Why is a life saving, recommended and licensed medicine being ignored?
There is nothing to prevent those at risk of opiate overdose being prescribed naloxone now, and yet over 50% of local authorities, who are now responsible for commissioning drug treatment in England, do not currently provide it.19 Feb 2015
Experts on heroin use are concerned that drug users and their families in England are being denied access to a life-saving medicine: naloxone, an antidote to heroin overdoses. The Office for National Statistics have reported that opioid overdose deaths in England have risen by 32% in 2013. Naloxone Action Group England (NAG) are calling for urgent action to ensure that overdose deaths return to the previous downward trend.
There is nothing to prevent those at risk of opiate overdose being prescribed naloxone now, and yet over 50% of local authorities, who are now responsible for commissioning drug treatment in England, do not currently provide it. Scotland and Wales both have national programmes, which are successfully reducing the number of opiate overdoses in those countries.
In May 2012 the Advisory Council on the Misuse of Drugs (ACMD) advised that the Government should ease the restrictions on who can be supplied with naloxone and should investigate how people supplied with naloxone can be suitably trained to administer it in an emergency and respond to overdoses.
The government have now responded to this recommendation and have said that new regulations are being prepared by the Medicines and Healthcare Products Regulatory Agency (MHRA) which will come into effect in October 2015.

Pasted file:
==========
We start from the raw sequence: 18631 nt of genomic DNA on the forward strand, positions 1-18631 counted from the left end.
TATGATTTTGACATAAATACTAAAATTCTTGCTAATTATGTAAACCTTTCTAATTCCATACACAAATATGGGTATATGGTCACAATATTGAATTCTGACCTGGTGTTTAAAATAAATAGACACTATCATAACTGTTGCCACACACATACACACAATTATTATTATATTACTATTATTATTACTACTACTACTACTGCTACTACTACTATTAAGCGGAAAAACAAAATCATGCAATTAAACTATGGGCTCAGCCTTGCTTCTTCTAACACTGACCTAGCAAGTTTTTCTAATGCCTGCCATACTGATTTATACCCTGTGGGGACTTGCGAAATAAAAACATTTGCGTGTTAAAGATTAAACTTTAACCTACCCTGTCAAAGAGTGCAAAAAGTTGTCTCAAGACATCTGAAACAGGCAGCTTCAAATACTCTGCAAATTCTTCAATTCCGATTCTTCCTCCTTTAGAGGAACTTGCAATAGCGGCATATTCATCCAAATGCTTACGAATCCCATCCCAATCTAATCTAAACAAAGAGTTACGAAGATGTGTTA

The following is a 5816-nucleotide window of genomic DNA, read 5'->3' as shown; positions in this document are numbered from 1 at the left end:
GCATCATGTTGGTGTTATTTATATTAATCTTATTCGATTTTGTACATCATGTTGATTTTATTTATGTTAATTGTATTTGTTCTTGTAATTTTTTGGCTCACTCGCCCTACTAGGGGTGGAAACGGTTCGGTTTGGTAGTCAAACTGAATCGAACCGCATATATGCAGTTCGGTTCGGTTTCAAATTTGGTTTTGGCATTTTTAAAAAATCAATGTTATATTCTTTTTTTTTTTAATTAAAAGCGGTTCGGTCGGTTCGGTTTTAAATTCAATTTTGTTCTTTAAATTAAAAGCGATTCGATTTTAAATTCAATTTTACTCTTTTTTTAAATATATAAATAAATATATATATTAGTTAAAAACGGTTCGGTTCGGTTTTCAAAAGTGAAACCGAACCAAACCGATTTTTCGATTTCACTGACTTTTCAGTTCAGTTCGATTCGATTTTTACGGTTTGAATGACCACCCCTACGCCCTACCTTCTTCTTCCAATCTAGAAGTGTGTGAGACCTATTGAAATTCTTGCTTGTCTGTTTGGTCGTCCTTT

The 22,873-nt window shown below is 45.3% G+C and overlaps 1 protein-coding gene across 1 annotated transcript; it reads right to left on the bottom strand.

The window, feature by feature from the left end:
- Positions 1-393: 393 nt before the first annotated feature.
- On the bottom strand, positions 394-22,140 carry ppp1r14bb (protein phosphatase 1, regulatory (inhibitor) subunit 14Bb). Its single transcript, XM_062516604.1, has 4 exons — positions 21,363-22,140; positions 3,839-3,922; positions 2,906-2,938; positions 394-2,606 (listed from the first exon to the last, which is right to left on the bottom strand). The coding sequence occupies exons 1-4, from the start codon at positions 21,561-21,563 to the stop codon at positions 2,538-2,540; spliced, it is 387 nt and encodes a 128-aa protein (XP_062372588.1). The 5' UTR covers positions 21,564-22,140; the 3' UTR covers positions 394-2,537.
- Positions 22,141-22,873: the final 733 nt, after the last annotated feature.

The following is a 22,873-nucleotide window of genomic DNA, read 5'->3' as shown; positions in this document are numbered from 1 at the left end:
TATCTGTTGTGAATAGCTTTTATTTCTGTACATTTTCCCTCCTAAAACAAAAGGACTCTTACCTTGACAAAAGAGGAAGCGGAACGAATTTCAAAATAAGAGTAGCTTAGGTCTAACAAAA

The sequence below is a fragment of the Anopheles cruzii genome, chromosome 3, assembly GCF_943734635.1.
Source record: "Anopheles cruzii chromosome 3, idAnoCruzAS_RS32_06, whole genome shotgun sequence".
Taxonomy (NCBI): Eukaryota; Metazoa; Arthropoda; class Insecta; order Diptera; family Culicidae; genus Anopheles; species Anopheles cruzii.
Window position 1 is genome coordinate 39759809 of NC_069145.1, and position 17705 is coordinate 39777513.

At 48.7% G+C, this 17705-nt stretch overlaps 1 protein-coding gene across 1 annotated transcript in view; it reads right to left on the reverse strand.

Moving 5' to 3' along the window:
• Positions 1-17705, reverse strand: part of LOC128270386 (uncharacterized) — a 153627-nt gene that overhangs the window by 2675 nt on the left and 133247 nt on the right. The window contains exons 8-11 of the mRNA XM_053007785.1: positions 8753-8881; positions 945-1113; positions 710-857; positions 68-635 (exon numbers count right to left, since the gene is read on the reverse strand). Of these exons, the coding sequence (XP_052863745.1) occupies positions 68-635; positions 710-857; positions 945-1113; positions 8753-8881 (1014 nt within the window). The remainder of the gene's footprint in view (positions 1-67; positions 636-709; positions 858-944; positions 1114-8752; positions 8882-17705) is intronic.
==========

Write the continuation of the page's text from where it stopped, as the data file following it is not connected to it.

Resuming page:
John Jolly, Chair of NAG England, said: “Local authorities in England can already take action to ensure that take home naloxone is made available in their area. But too many areas are failing to provide this life saving medicine and urgent action is needed to ensure wider access for those at risk of overdose, their peers, and families. That is why we are calling for the government to introduce a national programme as there is in the rest of the UK.”
Sign up to become a signatory showing your support for the NAG Englandcampaign to make Naloxone more accessible.
- Helen Deeson, email@example.com, 020 7582 2200
- Andrew Brown, firstname.lastname@example.org, 020 7234 9730
Naloxone is a medicine licensed for use in the treatment of suspected acute opioid overdose or intoxication – in layman’s terms it is a medicine that can help stop someone who is overdosing from dying.
NAG is made up of a number of organisations who have come together to press for wider availability of naloxone in England. In 2012 the Advisory Committee on the Misuse of Drugs (ACMD) recommended to the government that naloxone become more widely available in England, in 2014 the Department of Health accepted that recommendation and have set a date of October 2015 for new regulations to come into force.
There are existing national programmes for take-home naloxone running in Northern Ireland, Wales and Scotland which provide a successful template for the development of an English programme and the World Health Organisation have published guidelines on the use of naloxone in community settings.
Read some cases below:
- I am the evidence that Naloxone works 1
- I am the evidence that Naloxone works 2
- I am the evidence that Naloxone works 3
- I am the evidence that Naloxone works 4
- I am the evidence that Naloxone works 5